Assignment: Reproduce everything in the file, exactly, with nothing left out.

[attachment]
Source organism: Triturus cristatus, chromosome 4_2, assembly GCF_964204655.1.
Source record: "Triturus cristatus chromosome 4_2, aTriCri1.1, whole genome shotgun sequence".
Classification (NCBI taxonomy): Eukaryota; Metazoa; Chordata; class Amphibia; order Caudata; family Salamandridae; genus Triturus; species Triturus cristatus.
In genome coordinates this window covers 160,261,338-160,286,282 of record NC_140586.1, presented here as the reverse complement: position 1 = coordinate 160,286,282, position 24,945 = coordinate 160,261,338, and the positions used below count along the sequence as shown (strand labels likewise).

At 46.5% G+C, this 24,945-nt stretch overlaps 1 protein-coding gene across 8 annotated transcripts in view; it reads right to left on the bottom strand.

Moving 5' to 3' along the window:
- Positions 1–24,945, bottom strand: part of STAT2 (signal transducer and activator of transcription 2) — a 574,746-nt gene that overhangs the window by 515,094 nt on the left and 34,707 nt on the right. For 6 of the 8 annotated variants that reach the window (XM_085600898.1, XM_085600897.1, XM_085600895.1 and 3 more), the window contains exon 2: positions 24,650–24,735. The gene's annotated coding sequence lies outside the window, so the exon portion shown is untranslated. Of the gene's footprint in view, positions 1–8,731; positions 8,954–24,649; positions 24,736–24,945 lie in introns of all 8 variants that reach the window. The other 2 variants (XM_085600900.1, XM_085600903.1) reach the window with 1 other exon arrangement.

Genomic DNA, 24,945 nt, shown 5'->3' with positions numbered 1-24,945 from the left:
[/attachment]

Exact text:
Source organism: Triturus cristatus, chromosome 4_2, assembly GCF_964204655.1.
Source record: "Triturus cristatus chromosome 4_2, aTriCri1.1, whole genome shotgun sequence".
Classification (NCBI taxonomy): Eukaryota; Metazoa; Chordata; class Amphibia; order Caudata; family Salamandridae; genus Triturus; species Triturus cristatus.
In genome coordinates this window covers 160,261,338-160,286,282 of record NC_140586.1, presented here as the reverse complement: position 1 = coordinate 160,286,282, position 24,945 = coordinate 160,261,338, and the positions used below count along the sequence as shown (strand labels likewise).

At 46.5% G+C, this 24,945-nt stretch overlaps 1 protein-coding gene across 8 annotated transcripts in view; it reads right to left on the bottom strand.

Moving 5' to 3' along the window:
- Positions 1–24,945, bottom strand: part of STAT2 (signal transducer and activator of transcription 2) — a 574,746-nt gene that overhangs the window by 515,094 nt on the left and 34,707 nt on the right. For 6 of the 8 annotated variants that reach the window (XM_085600898.1, XM_085600897.1, XM_085600895.1 and 3 more), the window contains exon 2: positions 24,650–24,735. The gene's annotated coding sequence lies outside the window, so the exon portion shown is untranslated. Of the gene's footprint in view, positions 1–8,731; positions 8,954–24,649; positions 24,736–24,945 lie in introns of all 8 variants that reach the window. The other 2 variants (XM_085600900.1, XM_085600903.1) reach the window with 1 other exon arrangement.

Genomic DNA, 24,945 nt, shown 5'->3' with positions numbered 1-24,945 from the left: